Andhra society is one of the ancient societies of India, with tales about Andhras found in epics like Mahabharatam and Ramayanam, great puranas, and Buddhist Jataka Tales. This confirms the ancient nature of Andhra society.

According to some experts, Andhras and Kalingas (ka’Limgulu) supported the Kauravas during the battle between Kauravas and Pandavas (the Bharata yudhdham). Sahadeva defeated the kingdoms of Pandya, Dravida, Odhra, Kerala, Andhra, and Kalinga while performing the Rajasooya yajna, as depicted in the Mahabharatam. Chanoora (ca’NooruDu) was killed by Srikrishna in Madhura. Harivamsapuranam corroborates that Chanoora was the king of Karoosa Desa (karooSa dESam) (on the North side of Vindhya and on the North banks of the Yamuna river and was an Andhra (Andhrudu) too

Ramayanam depicts an interesting tale. Viswamitra condemned the “Naramedha Yagam,” freed Sunassepu (SunaSSEpu, the yajna paSuvu), and adopted him as his son. Viswamitra’s children disliked this act by their father and were cursed. Then Viswamitra’s children migrated towards east and south. It is understood from this tale that these children of Viswamitra were Andhras (a’mdhrulu).

A tribe called “Andhras” arrived at the banks of Yamuna river during the Mahabharata war (1500 BC), as described in the epic.

The Mahabharata war holds a prominent place in ancient history, with numerous kings of different tribes fighting in this battle. Kauravas were destroyed, and innumerable tiny kingdoms mushroomed. Locust infestation destroyed crops on the banks of Ganges and Yamuna rivers, leading to people inhabiting those regions migrating 300 miles away to the south. Chandogyopanishat (Ca’mdOgyOpanishad) confirms this. Iatreya (aitarEya bra’hmaNam) Brahmanam tells us that Andhras lived on the south side of Vindhya along with Pundrapulinda Sabara Mootibas (punDrapulimda Sabara mootibulu). Chandogyopanishad and Itareya Brahmanam were written in 1000 BC.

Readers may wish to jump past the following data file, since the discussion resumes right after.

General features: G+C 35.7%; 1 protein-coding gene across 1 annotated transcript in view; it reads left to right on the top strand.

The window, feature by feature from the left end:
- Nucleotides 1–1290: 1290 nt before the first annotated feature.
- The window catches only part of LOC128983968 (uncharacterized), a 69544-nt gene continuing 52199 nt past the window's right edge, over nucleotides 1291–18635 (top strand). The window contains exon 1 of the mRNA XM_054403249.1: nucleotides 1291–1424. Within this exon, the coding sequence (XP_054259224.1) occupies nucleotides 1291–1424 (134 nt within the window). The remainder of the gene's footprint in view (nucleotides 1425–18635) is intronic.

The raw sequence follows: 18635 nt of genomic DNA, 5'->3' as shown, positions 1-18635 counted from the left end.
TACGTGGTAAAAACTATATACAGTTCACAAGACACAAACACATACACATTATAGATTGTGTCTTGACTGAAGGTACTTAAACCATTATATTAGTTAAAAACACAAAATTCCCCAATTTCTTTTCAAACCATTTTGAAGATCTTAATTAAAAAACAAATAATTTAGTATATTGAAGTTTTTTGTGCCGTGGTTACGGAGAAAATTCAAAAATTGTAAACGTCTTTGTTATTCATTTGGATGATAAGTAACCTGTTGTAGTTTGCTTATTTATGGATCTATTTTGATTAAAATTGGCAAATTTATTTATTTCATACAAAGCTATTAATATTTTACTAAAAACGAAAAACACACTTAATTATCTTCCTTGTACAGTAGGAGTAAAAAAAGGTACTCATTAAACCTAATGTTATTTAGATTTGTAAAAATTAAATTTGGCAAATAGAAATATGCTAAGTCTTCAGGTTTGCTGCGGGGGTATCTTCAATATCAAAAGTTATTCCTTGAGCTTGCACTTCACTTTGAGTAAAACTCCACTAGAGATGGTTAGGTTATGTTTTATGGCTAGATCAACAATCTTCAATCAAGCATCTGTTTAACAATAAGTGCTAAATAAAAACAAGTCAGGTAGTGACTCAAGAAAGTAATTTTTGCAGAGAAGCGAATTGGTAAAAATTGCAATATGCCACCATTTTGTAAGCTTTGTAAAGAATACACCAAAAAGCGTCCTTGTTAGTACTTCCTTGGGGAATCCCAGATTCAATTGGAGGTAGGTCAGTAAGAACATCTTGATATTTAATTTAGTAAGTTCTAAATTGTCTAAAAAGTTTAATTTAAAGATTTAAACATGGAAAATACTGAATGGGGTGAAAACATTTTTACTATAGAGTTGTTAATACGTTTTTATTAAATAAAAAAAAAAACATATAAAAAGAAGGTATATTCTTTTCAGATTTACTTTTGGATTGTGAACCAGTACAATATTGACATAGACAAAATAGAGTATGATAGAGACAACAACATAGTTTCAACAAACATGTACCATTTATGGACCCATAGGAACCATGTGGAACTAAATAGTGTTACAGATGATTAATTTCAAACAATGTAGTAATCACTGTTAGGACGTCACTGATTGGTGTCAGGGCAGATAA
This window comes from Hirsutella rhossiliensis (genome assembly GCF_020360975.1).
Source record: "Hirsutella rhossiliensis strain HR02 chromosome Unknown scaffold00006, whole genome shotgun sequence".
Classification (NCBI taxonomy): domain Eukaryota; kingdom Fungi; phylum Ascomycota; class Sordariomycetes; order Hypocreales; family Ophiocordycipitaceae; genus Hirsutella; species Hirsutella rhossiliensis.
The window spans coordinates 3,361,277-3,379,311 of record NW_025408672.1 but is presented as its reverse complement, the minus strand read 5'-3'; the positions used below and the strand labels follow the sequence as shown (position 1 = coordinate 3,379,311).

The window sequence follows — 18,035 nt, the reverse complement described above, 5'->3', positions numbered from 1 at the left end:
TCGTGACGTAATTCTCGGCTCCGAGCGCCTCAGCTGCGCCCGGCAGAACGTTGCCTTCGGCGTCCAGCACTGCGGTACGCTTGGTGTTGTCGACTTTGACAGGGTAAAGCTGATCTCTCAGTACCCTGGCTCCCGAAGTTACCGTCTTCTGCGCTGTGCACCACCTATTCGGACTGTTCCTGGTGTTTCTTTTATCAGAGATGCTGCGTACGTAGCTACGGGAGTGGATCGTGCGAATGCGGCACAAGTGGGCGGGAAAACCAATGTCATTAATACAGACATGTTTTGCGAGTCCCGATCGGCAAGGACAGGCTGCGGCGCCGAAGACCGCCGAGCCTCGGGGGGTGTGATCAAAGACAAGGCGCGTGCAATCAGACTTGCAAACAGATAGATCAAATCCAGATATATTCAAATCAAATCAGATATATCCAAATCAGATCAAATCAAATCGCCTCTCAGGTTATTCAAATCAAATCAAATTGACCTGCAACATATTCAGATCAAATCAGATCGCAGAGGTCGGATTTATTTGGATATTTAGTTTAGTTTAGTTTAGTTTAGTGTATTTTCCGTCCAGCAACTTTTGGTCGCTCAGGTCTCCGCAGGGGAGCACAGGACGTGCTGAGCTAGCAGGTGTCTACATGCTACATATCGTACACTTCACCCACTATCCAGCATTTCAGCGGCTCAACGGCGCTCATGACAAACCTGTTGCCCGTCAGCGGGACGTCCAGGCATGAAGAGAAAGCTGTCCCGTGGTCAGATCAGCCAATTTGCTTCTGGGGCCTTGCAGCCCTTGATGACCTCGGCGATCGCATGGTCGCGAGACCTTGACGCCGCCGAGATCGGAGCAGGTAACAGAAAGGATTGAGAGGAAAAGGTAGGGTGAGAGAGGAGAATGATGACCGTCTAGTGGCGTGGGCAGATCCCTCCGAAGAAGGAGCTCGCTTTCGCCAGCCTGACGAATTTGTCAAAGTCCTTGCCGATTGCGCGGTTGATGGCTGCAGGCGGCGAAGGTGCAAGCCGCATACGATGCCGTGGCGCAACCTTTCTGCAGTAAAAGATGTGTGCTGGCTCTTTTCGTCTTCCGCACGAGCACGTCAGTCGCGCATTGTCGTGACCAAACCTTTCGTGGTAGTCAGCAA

Andhras were nomads for several centuries. Some tribes (classes) migrated, and others did not want to, remaining in their older settlements. During 700 BC, some Andhra tribes inhabited Salvadesa (sa’lvadESamu) on the banks of the Yamuna River, as explained in the tale of Apastambarushi
(a’pastambaRushi). Apastamba rules (a’pastamba gruhya sootra’lu) have been widely practiced among Andhra Brahmin families today. A single Rishi was the teacher (a’ca’rya) of each tribe, and Apastamba was one such teacher who wrote these rules in Salvadesam on the banks of the Yamuna river. After Apastamba’s death, the Andhra tribes crossed the Vindhya mountains, reached the South, and merged with other Andhra tribes.

Some of those Andhras who came to the south settled on the west side of Vindhya mountains (present Northern regions of Hyderabad). Another tribe crossed the Eastern Ghats over Orissa and reached the Kalinga Desam. The “Serivanijo” Jataka tale explains that Andhras built “ANDHAKAPURAM” on the banks of the “Tel” (tEl) river.

Jataka tales were written during 200-250 BC. The Tel river is a subriver of Mahanadi in Orissa, confirming that one of the Andhra tribes migrated this way. The people in this tribe are Kalingas (ka’Limgulu). The books cited above describe the Andhras and Kalingas as two different branches of a single tribe, with the terms Andhras and Kalingas sometimes used interchangeably.

Andhra tribes established relationships with Naga, Yaksha, and Dravida tribes of Vindhya mountains who already lived there then. Telugu, Tamil, and Kannada are Dravidian languages. Rayalaseema was the first settlement of Tenugu people, later occupied by Telangana. The name “Tenugu” transformed into “Telugu,” giving rise to words like “Telagalu,” “Telangana,” “Telanganyulu” (a subsect of Andhra Brahmins), and “Teligiri.” A tribe called “Tailang” (taila’ng) in Burma is proposed to be related to Telugu people.

Tenugu (tenugu) is the meaning for those who travel towards the south. In Tamil and Kannada, the term “ten” corresponds to the south side (dakshina dikku)